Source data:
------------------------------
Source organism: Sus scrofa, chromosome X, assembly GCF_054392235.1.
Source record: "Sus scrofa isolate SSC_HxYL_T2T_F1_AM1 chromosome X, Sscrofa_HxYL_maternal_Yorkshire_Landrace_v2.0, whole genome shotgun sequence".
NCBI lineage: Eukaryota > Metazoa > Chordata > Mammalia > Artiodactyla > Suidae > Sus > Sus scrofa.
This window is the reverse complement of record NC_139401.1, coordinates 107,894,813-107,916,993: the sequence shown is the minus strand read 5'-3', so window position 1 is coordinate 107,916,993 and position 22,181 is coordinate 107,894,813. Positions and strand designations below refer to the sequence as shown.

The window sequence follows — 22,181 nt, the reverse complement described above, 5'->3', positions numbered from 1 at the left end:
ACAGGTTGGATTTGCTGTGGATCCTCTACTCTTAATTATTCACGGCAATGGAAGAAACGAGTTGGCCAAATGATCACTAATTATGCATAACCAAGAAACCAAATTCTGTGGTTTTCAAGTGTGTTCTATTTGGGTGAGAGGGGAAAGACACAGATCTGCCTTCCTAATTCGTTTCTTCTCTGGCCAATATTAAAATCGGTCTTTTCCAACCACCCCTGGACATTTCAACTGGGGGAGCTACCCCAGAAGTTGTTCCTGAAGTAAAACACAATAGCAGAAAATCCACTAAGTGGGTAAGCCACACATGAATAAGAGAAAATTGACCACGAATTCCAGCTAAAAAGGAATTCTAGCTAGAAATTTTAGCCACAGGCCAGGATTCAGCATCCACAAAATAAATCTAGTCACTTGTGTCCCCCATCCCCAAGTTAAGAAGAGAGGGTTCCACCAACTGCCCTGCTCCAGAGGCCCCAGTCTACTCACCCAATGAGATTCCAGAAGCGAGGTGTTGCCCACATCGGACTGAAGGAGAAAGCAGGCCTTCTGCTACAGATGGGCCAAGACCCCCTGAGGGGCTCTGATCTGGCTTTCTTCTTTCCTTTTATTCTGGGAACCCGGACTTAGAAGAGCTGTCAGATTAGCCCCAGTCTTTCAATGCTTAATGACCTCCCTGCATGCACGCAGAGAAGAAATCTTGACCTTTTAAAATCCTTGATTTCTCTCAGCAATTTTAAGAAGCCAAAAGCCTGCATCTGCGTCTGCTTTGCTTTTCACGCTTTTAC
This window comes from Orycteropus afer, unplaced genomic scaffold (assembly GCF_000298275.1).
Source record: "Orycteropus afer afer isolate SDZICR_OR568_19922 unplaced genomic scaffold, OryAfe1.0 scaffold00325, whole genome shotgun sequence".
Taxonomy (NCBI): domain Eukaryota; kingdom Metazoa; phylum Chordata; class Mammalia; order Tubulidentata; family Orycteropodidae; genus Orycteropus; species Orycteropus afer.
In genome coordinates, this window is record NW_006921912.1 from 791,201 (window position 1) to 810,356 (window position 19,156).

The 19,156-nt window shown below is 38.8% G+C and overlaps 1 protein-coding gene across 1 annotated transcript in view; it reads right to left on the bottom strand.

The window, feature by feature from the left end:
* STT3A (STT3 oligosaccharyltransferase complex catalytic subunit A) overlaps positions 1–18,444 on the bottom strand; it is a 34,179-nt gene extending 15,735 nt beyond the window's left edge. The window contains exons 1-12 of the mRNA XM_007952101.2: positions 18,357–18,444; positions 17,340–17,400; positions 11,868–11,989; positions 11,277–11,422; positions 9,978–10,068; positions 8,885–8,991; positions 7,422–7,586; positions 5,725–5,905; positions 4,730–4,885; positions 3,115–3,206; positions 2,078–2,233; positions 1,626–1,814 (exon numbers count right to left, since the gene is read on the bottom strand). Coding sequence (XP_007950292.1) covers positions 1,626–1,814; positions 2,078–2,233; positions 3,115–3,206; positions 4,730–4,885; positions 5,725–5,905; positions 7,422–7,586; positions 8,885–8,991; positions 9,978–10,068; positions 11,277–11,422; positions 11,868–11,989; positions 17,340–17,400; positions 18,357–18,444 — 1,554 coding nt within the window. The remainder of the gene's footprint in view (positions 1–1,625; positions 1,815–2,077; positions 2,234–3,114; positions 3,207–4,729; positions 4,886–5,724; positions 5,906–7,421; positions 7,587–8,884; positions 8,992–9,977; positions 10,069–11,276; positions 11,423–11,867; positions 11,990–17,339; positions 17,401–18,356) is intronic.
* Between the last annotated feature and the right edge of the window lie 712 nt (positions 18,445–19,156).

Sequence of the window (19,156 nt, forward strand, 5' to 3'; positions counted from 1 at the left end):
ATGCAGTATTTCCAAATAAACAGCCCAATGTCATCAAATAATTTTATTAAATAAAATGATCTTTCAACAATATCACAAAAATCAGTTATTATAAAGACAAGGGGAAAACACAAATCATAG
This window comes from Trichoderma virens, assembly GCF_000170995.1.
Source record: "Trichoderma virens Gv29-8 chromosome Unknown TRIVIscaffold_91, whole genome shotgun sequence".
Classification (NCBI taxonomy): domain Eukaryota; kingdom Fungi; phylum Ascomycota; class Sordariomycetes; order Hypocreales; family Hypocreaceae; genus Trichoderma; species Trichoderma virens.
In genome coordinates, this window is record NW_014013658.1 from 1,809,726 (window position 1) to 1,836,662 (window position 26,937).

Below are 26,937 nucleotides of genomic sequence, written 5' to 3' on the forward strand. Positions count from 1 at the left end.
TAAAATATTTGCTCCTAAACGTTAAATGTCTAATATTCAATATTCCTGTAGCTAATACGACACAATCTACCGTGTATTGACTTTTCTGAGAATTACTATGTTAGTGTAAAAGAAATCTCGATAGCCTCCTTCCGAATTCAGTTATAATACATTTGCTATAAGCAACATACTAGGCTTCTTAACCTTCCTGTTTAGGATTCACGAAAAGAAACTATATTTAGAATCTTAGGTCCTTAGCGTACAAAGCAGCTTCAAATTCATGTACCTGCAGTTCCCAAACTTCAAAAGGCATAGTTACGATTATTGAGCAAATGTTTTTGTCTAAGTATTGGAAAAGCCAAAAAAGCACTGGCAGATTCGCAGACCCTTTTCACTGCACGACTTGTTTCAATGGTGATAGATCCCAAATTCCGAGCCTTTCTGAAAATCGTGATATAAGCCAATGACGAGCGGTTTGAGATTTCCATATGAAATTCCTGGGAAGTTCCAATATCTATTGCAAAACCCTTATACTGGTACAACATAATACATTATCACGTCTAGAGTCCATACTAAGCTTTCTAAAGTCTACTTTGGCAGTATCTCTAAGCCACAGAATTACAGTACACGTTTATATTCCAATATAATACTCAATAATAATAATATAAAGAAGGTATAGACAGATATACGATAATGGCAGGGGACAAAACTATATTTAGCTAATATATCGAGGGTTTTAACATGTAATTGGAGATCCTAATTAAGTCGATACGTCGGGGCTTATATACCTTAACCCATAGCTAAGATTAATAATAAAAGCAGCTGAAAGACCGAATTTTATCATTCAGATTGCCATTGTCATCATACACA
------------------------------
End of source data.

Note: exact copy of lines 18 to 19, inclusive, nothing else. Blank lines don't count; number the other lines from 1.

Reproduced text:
Source record: "Trichoderma virens Gv29-8 chromosome Unknown TRIVIscaffold_91, whole genome shotgun sequence".
Classification (NCBI taxonomy): domain Eukaryota; kingdom Fungi; phylum Ascomycota; class Sordariomycetes; order Hypocreales; family Hypocreaceae; genus Trichoderma; species Trichoderma virens.